This is interesting, but not necessarily a defence. Formal pledging happens in very structured and specific time frames, but informal recruitment (even if the men rushing have to go through the formal process) happens year-round, particularly with freshmen who may have missed the pledging process the year before. I’ve seen it happen, men who somehow befriended one or two active members and then decided to join their sophomore or even junior year. The time frame of when rush, pledging, and initiation happens at UVA is neither here nor there, because much like the party, year-round recruitment may well have been something not on the official records, but that is nonetheless a part of the routine and everyday life of this and many, many fraternities.

Moreover, no ritualized sexual assault is part of our pledging or initiation process. This notion is vile, and we vehemently refute this claim.

I 100% believe this. Ritualized sexual assault, I can say with total confidence, is not a part of Pi Kappa Psi’s pledging or initiation process, nor is it a part of any other North-American Interfraternity Council member organization’s ritual. If it were, we’d have heard about it by now, full stop.

But here’s where things become less clear. It is not unusual for individual chapters to have their own traditions and rituals. It could be as innocent as adopting a penguin as your mascot, or it could be something more odious, like the “hell night” I once saw a freshman pledging a fraternity notorious for hazing come back from. The bruises on his back and abdomen terrified me as an RA. I can guarantee you that’s not part of any national initiation ritual too, yet I witnessed the results. Reading back through the Rolling Stone article, it could be that these men were simply egging one another on by saying they all had to do it, even if they didn’t. It could be that Jackie doesn’t remember the details of what was said, which studies have proven victims of trauma such as sexual assault find difficult to piece together. Or it could be that this local chapter has a very dark ritual unto itself, one, again, that nationals would know nothing about. Until it did.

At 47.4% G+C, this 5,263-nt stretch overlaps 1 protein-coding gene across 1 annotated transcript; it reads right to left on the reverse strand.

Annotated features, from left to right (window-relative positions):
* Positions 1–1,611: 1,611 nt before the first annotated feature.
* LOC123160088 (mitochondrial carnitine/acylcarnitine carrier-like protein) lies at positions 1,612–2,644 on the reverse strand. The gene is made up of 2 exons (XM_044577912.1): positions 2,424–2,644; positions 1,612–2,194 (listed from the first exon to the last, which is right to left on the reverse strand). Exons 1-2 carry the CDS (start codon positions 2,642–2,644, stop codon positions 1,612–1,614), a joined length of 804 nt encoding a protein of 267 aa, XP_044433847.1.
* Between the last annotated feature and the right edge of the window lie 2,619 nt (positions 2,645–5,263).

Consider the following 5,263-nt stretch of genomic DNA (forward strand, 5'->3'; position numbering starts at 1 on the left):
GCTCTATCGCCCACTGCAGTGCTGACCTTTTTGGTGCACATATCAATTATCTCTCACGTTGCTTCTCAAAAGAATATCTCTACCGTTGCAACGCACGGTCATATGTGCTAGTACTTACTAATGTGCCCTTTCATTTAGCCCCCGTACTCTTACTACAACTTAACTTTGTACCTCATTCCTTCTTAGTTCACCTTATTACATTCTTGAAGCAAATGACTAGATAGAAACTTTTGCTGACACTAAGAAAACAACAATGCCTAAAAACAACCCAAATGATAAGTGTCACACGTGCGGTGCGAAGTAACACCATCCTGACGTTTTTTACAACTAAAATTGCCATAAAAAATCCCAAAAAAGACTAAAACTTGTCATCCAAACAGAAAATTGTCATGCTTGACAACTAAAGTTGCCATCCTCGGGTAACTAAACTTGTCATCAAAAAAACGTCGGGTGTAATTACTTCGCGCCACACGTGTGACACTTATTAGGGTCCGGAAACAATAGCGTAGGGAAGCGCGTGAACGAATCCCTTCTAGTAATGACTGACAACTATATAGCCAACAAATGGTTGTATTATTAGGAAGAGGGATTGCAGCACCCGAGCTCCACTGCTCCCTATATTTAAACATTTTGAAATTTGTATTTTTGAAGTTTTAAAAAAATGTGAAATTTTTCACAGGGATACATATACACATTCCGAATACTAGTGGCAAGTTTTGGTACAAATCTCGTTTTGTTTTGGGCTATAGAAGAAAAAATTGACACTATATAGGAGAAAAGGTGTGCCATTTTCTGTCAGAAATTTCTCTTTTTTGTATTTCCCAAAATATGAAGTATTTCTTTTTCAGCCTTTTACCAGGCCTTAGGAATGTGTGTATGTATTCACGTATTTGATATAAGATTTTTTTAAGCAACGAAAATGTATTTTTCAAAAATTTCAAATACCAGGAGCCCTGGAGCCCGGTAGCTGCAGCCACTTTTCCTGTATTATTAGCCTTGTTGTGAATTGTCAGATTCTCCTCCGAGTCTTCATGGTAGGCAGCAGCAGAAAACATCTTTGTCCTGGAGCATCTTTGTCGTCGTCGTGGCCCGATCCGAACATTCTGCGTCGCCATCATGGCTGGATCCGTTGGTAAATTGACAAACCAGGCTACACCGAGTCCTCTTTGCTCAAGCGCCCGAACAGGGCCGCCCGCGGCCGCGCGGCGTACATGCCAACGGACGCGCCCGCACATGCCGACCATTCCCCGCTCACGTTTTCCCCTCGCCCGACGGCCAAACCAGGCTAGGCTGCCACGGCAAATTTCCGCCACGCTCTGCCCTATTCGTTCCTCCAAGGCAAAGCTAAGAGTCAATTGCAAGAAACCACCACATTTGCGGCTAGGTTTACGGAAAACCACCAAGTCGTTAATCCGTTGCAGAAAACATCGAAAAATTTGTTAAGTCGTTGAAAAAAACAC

The fact is that the national Greek organizations, the headquarters, can only be so responsible and know so much about what’s happening at their individual campus chapters, run by 18-22 year olds with limited adult oversight. This means, invariably, that a lot of what actually happens doesn’t make it onto the official record, and doesn’t become part of the historic narrative. The chapter may have no record of the party Jackie attended, but that doesn’t mean there wasn’t a party that night.

And it also remains that what Phi Kappa Psi has said in their statement is only half the story. Yes, what they said may all be technically true, but it doesn’t mean that things didn’t transpire exactly, or close to, as Jackie described to Rolling Stone. Anyone who knows Greek Life will know this, even if they’re loathed to admit it.

We can talk about journalistic integrity and whether it was a dereliction of duty and due diligence for Rolling Stone not to contact Jackie’s accused rapists or look into some of these details themselves. But what we’re not going to do is cast the veil of doubt over Jackie’s account while letting the rebuttal by Phi Kappa Psi and others go unscrutinised.

The fact is, there’s a lot of wiggle room Phi Kappa Psi has given itself. They’ve done a good job of bringing Jackie’s account into question, but they have done it with the hope and the knowledge that most journalists don’t know the realities of how Greek life works on a grassroots, day-to-day level, and with the hope that no one would question this because, well, facts. But their facts give way to reality, and the reality is that what Phi Kappa Psi said in its statement is only the official truth. The actual truth is much more convoluted, and likely much, much closer to Jackie’s story than they’d ever care to admit.

Update, 5 April 2015: Today, the Columbia School of Journalism published its report on the journalistic lapses of Sabrina Rubin Erdely’s “A Rape on Campus,” and I wanted to make sure those were included here. Back when this blog was initially published, Rubin Erdeley’s reporting was just being called into question and the story only starting to unravel. What the CSJ report has found is a complete dereliction of duty. Make no mistakes: this report is damning. Rubin Erdely, her editors, and Rolling Stone should have and could have done better.

As a blogger, essayist, and especially as a journalist, accuracy matters. While I stand by my overall analysis of and commentary on Phi Kappa Psi’s statement from December 2014–the gist being that things on Greek Row are not always what they seem–it has become very clear and unequivocal that things likely did transpire closer to what Phi Kappa Psi claims than to what Jackie told Rubin Erdely.